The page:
Universities shrug off antisemitic incidents as ‘free speech,’ claim efforts to ‘educate’ BDS supporters. Media downplays ‘Squad’ antisemitism even after progressive Democratic condemnation.

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The fall semester has begun with university administrations displaying mixed responses to BDS inspired antisemitism. At CUNY the administration appointed a former CAIR lawyer to investigate antisemitic incidents while other university presidents condemned vandalism but defended antisemitic expressions as ‘free speech.’ These episodes, which contrast with the usual concern voiced by administrations over antisemitic incidents, may be harbingers of change. Whereas previously universities at least paid lip service to Jewish concerns, this is gradually evaporating. Whether, as so often has been the case, universities portend changes in broader culture remains to be seen. Progressive Democratic condemnation of ‘Squad’ antisemitism provides a hopeful countersign.


The BDS movement began the academic year with vandalism and harassment aimed at Jewish and pro-Israel students.

At Cornell University graffiti of a Star of David equaling a swastika and the slogan “Burn prisons, free them all, Attica to Palestine” was found near the Hillel office, while a banner with the same slogan was hung from the law school opposite the Hillel. In response the university president issued a statement denouncing in the “strongest possible terms all forms of hatred and bigotry.” A rally was also held in protest and the student government passed a resolution condemning antisemitism.

At the University of Wisconsin the first day of classes was marred by chalkings around campus that stated “Zionism is racism,” “Zionism is genocide,” and “There are Zionist orgs @UW They Have Blood on Their Hands.” In response the university vice chancellor stated the school was “disappointed” that the day was “marred” by the chalkings.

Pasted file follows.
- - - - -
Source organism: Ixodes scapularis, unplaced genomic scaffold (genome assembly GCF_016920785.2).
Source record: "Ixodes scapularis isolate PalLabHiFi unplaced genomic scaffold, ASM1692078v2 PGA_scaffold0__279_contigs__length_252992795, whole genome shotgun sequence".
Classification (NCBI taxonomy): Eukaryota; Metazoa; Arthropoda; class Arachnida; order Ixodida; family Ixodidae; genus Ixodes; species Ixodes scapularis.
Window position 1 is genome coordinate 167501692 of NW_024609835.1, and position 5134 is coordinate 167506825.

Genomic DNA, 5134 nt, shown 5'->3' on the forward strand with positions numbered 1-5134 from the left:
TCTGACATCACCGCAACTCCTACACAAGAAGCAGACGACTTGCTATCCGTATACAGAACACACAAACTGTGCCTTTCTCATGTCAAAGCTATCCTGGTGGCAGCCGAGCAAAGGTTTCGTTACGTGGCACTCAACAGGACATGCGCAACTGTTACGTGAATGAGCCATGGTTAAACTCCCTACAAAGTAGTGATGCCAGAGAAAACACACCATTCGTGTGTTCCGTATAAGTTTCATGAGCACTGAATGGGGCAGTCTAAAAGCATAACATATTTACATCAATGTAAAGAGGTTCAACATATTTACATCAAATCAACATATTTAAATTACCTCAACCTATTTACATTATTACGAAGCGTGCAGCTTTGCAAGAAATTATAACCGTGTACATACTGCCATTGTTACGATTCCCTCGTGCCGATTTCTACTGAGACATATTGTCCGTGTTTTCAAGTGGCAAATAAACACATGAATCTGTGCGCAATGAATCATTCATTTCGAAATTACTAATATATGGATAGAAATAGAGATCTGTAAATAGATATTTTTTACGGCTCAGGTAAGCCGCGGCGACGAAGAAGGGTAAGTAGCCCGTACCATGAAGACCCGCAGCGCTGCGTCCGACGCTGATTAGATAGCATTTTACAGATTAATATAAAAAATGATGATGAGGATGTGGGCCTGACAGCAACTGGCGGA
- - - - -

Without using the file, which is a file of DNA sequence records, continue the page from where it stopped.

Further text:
The statement went on to note “These labels are antisemitic: they attribute broad actions or beliefs to Jewish student groups.” But it added “Our job as leaders is not to respond every time a controversial or offensive incident happens on our campus,” noting “we believe in sifting and winnowing and a robust commitment to free speech. That can be difficult and uncomfortable at times. While we do not know who created these chalkings, and acknowledge the impact they had, nonetheless we also acknowledge they represent free speech which is a core value at UW.” The statement concluded with a call for “for civility and kindness while at the same time, embracing vigorous, honest debate.”

The local SJP chapter defended the graffiti in a series of long social media postings that attacked Israel and the United States as “illegitimate settler-colonies,” condemned the university and its “entire racist, colonizing ass,” and alleged that its members had been harassed by Jewish students. In a later response, Chancellor Jennifer L. Mnookin then added that “Our Student Affairs leadership has reached out to SJP’s leadership and will be speaking to them to emphasize the impact of their actions and the harm caused by these chalkings.”

Observers noted that the university’s free speech defense and call for Jewish students to “embrace vigorous, honest debate” with antisemites would be inconceivable had other minority groups been targeted, as would efforts to ‘educate’ racists. A series of antisemitic incidents had occurred at the Madison campus during the spring semester including direct harassment of Jewish students.

Similar vandalism was noted at San Francisco State University and Sacramento State University. The chancellor of the University of California system issued a statement condemning these and other antisemitic incidents but noted that “we seek to nurture an environment where all members of our University community are safe and welcomed, with the space to speak, be heard and be engaged on challenging issues and topics.”